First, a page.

Hypothesis testing is a method of testing an assumption about a population. It uses statistics to determine the probability that a given hypothesis is true by computing what is called a p value. The p value is the probability of observing such an extreme value if the null hypothesis, the hypothesis that there is no difference between populations, is true. The lower the p value, the stronger the evidence that the null hypothesis is false and that there is a real difference between the populations.
- Collecting a representative sample: At the beginning of an experiment, it is good practice to estimate the sample size needed to answer the question. A power analysis estimates the number of samples needed to observe a meaningful difference.
- Defining the significance threshold (α): Before performing the statistical test, it is important to define the significance threshold or “α” that will be used to determine whether the data provide evidence for or against the hypothesis. Traditionally, p<0.05 has been used as a standard cut-off; however, this value is arbitrary. The acceptable cut-off will depend on the research question. For example, a 5% probability of the null hypothesis being true may not be acceptable when testing the effectiveness of a drug in treating a serious illness.
- Testing the hypothesis: Once enough samples have been collected, the hypothesis can be tested. Typically, one proposes the null hypothesis, which states that the samples come from the same population. In the other words, there is no difference between samples. The alternative hypothesis proposes that the samples come from different populations and there is a difference between them.
➜The particular statistical test used to test the hypothesis should be appropriate for the data. For example, if the data are paired, a paired t-test may be most appropriate. If the data are not normally distributed or non-parametric, a Mann-Whitney U test should be used.
- Interpreting the result: The statistical test outputs a probability value or “p value”, which indicates the likelihood of observing such an extreme value if the null hypothesis is true (i.e., if there is no difference between groups). In other words, are the data compatible with the null hypothesis? The lower the p value, the less likely it is that the null hypothesis is true.
- Because it isn’t usually possible to measure an entire population, hypothesis testing and the resultant p values are a useful method to make inferences about the population based on a representative sample.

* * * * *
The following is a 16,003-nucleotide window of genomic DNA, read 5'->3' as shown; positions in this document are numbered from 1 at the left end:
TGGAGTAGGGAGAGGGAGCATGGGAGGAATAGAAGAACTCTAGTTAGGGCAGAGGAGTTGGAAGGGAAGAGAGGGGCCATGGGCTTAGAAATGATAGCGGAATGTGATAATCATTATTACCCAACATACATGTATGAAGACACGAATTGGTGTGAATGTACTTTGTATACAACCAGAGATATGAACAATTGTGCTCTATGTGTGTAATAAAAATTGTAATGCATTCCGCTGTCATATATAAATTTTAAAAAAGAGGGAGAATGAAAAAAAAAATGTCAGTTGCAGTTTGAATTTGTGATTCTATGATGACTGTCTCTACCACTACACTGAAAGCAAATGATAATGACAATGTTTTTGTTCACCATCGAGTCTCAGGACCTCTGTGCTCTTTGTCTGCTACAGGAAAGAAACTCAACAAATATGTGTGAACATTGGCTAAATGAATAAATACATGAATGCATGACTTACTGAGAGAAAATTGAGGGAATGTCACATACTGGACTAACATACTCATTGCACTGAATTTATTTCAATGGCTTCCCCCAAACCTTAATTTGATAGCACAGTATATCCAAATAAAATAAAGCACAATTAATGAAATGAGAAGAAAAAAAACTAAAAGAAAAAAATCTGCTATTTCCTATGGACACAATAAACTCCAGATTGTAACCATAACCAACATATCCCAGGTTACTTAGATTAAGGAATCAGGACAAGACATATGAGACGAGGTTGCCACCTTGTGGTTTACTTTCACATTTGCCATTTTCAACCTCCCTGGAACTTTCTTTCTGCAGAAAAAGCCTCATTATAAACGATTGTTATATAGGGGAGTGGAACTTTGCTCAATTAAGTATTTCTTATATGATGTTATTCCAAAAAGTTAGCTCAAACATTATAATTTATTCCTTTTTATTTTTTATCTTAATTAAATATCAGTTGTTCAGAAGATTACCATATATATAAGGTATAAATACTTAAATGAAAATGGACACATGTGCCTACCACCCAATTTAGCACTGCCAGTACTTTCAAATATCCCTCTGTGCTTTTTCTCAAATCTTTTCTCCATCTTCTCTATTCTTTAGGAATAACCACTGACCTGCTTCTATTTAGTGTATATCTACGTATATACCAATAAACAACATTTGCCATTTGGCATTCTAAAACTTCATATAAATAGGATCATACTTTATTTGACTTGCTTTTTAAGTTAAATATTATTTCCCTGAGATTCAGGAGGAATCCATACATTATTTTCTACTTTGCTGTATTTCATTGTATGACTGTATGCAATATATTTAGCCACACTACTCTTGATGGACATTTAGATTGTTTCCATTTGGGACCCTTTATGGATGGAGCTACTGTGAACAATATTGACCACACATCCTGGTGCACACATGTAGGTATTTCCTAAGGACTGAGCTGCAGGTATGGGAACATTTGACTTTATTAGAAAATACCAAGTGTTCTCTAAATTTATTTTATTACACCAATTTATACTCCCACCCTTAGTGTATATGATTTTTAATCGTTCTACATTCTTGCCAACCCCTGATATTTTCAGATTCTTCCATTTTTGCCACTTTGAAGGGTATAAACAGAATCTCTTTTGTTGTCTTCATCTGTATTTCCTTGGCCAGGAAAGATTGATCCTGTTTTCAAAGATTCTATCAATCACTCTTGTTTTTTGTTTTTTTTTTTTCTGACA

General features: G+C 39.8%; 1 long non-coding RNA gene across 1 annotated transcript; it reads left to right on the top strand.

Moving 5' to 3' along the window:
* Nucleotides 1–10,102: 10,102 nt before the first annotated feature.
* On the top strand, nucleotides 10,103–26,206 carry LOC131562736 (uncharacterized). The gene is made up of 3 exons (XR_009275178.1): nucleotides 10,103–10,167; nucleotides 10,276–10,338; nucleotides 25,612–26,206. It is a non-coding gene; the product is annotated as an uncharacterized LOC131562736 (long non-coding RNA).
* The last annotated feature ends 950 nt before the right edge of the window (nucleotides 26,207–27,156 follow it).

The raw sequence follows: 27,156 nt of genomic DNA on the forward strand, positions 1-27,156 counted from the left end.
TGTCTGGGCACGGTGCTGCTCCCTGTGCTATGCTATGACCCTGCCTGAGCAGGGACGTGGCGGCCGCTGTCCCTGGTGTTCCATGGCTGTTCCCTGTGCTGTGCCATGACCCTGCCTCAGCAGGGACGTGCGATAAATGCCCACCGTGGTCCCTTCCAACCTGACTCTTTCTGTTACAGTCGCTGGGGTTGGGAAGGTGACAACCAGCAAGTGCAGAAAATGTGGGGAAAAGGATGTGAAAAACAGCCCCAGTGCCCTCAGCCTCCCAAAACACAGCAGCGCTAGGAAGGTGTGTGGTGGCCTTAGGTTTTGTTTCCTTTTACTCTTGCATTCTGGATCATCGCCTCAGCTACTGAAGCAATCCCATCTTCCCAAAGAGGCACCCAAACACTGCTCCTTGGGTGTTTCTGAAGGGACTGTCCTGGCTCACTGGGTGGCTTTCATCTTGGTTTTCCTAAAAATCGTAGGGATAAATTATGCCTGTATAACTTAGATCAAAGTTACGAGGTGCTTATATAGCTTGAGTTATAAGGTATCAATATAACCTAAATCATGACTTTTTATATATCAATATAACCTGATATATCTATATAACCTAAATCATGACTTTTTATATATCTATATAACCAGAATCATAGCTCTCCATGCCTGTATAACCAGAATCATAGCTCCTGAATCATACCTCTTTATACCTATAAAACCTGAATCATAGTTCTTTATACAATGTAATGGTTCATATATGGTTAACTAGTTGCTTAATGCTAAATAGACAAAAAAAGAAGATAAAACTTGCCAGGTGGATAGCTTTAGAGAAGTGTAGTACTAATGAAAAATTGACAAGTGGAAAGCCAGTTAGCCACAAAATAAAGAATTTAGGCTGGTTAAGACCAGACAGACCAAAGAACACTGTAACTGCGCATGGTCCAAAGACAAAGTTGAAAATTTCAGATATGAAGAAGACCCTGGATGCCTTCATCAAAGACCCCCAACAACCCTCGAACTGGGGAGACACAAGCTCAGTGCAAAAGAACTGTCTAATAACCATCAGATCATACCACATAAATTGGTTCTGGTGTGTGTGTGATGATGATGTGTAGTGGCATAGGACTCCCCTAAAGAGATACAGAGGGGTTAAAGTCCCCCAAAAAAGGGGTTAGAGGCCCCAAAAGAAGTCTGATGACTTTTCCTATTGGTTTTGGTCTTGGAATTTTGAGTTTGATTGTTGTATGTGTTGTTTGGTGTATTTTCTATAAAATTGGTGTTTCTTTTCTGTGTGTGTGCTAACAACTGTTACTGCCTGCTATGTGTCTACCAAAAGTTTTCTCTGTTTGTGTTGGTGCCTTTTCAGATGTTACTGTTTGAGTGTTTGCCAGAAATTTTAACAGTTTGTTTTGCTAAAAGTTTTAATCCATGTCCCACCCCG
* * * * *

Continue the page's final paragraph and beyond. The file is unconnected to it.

- One should not base scientific conclusions based on the p value alone. The p value should be interpreted within the context of the entire experiment and other data presented.
- The p value does not indicate the probability of the result occurring by chance alone or the probability that the hypothesis is true. The p value indicates the likelihood of observing such an extreme value if the null hypothesis is true.
- The p-value does not measure the size of an effect or the importance of a result. Smaller p values do not necessarily indicate a larger or more important effect. Even a very small effect can produce a small p value if the sample size was very large or the measurements were extremely precise. Conversely, large effects can produce large p values if the sample size was small or the measurements were imprecise.
- The p value on its own is not a good measure of evidence for or against a model or hypothesis. The p value must be interpreted within the context of other evidence.
What to watch for
- Consider the sample size used in the study. A statistically significant p value does not necessarily imply importance. P values are affected by the sample size. Larger sample sizes produce smaller p values and smaller sample sizes produce larger p values. A study with a very large sample size may find a "true" difference, but that difference is so small that it may not be important.
- Was a power analysis performed prior to data collection? Adequately powered studies have determined the sample size needed to examine the desired effect. Underpowered studies are less likely to detect a true effect and are at a greater risk of being biased (i.e., produce more false negatives, exaggerate true effects).
- Were p values adjusted for multiple comparisons? Multiple statistical comparisons increase the likelihood of a "significant" result. Studies that perform multiple comparisons should adjust p values to account for this.
- Non-significant p values cannot prove a null hypothesis. In other words, the absence of evidence that two groups are different is not evidence that there is no difference between groups. A non-significant result may imply a number of things: for example, that the study was underpowered, that the appropriate study design was not implemented, or that measurements were imprecise.
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